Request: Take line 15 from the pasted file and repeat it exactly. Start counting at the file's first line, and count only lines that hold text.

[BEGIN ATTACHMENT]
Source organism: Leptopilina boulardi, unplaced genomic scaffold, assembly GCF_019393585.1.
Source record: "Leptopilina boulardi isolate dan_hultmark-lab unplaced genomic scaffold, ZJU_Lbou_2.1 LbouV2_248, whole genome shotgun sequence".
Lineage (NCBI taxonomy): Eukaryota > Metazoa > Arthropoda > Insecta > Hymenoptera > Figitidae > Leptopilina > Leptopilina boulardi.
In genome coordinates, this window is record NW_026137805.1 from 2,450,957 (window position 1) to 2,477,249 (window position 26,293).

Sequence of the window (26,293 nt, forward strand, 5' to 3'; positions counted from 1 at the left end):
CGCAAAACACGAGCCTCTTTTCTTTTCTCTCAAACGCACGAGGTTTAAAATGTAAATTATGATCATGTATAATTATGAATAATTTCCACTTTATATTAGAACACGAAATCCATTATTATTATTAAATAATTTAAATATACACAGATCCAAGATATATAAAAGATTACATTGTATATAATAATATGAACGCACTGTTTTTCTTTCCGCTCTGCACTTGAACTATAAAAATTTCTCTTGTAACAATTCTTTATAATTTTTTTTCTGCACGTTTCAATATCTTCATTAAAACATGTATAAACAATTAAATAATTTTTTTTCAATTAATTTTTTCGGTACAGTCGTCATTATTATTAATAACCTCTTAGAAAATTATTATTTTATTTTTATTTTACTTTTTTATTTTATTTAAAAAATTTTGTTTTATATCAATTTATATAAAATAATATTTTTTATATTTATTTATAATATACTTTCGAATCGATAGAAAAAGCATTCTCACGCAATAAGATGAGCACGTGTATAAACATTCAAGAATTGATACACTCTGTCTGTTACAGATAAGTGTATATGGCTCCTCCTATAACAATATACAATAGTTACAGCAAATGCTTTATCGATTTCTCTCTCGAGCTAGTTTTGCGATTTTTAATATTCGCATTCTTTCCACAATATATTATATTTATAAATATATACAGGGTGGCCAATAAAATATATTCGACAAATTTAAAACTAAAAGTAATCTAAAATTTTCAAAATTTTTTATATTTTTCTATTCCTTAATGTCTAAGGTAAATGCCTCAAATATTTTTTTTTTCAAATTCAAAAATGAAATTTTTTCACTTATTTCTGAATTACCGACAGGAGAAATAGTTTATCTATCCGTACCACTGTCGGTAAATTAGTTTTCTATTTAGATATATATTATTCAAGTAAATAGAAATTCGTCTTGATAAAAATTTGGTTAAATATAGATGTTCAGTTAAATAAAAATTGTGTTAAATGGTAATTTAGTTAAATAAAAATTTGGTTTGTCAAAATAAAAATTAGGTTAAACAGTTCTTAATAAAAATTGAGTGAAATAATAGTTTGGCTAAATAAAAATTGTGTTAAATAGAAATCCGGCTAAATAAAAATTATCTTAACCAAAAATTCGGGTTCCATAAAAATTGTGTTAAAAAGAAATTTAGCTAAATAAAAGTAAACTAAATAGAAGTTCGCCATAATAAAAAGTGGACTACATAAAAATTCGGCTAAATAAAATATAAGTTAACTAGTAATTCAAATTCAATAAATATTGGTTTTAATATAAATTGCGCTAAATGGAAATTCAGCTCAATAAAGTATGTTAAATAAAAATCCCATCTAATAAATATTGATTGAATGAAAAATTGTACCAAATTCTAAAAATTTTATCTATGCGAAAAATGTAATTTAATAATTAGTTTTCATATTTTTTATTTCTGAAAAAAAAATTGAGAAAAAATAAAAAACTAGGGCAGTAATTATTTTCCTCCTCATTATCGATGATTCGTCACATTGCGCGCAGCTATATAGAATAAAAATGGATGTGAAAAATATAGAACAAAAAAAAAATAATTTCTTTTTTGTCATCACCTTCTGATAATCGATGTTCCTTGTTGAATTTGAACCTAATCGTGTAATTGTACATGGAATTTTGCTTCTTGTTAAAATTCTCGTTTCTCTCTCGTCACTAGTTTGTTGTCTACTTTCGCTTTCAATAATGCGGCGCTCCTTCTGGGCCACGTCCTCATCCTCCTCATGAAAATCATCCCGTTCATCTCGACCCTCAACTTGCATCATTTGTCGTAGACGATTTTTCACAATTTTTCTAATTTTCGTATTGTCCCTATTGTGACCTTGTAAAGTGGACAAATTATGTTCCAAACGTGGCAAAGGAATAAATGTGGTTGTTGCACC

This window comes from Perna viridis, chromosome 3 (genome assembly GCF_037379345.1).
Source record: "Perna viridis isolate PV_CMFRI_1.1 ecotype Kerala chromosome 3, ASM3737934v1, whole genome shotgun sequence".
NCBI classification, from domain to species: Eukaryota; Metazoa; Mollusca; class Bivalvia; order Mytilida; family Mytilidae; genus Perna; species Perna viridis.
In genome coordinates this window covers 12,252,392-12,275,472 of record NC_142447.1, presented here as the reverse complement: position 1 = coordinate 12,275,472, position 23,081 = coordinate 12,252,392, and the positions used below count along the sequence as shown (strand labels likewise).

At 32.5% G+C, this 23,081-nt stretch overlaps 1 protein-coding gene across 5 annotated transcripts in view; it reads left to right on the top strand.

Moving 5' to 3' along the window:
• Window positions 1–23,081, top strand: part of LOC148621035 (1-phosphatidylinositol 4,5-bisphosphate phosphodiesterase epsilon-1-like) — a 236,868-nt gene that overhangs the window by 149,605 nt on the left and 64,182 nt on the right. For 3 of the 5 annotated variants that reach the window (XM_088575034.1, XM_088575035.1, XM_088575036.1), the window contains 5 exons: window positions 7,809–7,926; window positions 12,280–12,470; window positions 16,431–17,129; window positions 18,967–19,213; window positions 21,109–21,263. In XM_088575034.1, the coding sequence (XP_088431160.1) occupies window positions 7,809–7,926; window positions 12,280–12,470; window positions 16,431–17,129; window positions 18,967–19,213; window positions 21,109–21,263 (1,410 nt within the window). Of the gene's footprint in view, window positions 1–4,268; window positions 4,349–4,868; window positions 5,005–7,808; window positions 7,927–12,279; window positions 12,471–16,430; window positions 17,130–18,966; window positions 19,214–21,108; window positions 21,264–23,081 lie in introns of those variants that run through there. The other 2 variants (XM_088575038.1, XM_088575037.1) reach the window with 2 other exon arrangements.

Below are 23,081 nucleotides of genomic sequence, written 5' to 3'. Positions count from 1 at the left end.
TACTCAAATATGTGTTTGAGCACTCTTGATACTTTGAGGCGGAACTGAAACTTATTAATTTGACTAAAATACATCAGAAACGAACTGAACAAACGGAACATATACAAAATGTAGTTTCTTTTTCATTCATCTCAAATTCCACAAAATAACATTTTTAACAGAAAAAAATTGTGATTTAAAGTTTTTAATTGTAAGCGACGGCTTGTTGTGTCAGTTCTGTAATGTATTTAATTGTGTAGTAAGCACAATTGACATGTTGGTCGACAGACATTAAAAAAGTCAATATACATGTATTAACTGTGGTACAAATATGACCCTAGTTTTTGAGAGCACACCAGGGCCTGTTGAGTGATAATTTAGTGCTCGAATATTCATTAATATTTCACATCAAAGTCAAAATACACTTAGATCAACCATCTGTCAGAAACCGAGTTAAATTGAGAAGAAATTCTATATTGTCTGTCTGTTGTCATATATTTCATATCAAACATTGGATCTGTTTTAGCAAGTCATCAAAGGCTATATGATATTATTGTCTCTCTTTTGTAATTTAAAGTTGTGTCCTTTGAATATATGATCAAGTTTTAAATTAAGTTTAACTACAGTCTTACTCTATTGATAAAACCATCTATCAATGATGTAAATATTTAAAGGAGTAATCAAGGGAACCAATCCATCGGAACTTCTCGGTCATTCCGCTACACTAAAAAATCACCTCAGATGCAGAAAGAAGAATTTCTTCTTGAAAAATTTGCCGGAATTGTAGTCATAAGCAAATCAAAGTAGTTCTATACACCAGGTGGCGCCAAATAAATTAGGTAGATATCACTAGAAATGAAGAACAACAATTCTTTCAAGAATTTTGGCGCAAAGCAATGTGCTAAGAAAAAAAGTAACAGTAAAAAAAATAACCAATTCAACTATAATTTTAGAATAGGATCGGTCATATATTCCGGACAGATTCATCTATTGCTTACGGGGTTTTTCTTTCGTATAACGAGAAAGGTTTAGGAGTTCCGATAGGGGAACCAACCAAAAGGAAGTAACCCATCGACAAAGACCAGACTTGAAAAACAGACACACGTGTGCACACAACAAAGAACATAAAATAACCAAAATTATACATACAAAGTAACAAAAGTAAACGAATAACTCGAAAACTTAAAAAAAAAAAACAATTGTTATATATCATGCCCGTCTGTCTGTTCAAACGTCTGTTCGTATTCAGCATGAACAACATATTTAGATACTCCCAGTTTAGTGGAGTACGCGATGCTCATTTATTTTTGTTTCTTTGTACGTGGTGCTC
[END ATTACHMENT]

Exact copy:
TACTCAAATATGTGTTTGAGCACTCTTGATACTTTGAGGCGGAACTGAAACTTATTAATTTGACTAAAATACATCAGAAACGAACTGAACAAACGGAACATATACAAAATGTAGTTTCTTTTTCATTCATCTCAAATTCCACAAAATAACATTTTTAACAGAAAAAAATTGTGATTTAAAGTTTTTAATTGTAAGCGACGGCTTGTTGTGTCAGTTCTGTAATGTATTTAATTGTGTAGTAAGCACAATTGACATGTTGGTCGACAGACATTAAAAAAGTCAATATACATGTATTAACTGTGGTACAAATATGACCCTAGTTTTTGAGAGCACACCAGGGCCTGTTGAGTGATAATTTAGTGCTCGAATATTCATTAATATTTCACATCAAAGTCAAAATACACTTAGATCAACCATCTGTCAGAAACCGAGTTAAATTGAGAAGAAATTCTATATTGTCTGTCTGTTGTCATATATTTCATATCAAACATTGGATCTGTTTTAGCAAGTCATCAAAGGCTATATGATATTATTGTCTCTCTTTTGTAATTTAAAGTTGTGTCCTTTGAATATATGATCAAGTTTTAAATTAAGTTTAACTACAGTCTTACTCTATTGATAAAACCATCTATCAATGATGTAAATATTTAAAGGAGTAATCAAGGGAACCAATCCATCGGAACTTCTCGGTCATTCCGCTACACTAAAAAATCACCTCAGATGCAGAAAGAAGAATTTCTTCTTGAAAAATTTGCCGGAATTGTAGTCATAAGCAAATCAAAGTAGTTCTATACACCAGGTGGCGCCAAATAAATTAGGTAGATATCACTAGAAATGAAGAACAACAATTCTTTCAAGAATTTTGGCGCAAAGCAATGTGCTAAGAAAAAAAGTAACAGTAAAAAAAATAACCAATTCAACTATAATTTTAGAATAGGATCGGTCATATATTCCGGACAGATTCATCTATTGCTTACGGGGTTTTTCTTTCGTATAACGAGAAAGGTTTAGGAGTTCCGATAGGGGAACCAACCAAAAGGAAGTAACCCATCGACAAAGACCAGACTTGAAAAACAGACACACGTGTGCACACAACAAAGAACATAAAATAACCAAAATTATACATACAAAGTAACAAAAGTAAACGAATAACTCGAAAACTTAAAAAAAAAAAACAATTGTTATATATCATGCCCGTCTGTCTGTTCAAACGTCTGTTCGTATTCAGCATGAACAACATATTTAGATACTCCCAGTTTAGTGGAGTACGCGATGCTCATTTATTTTTGTTTCTTTGTACGTGGTGCTC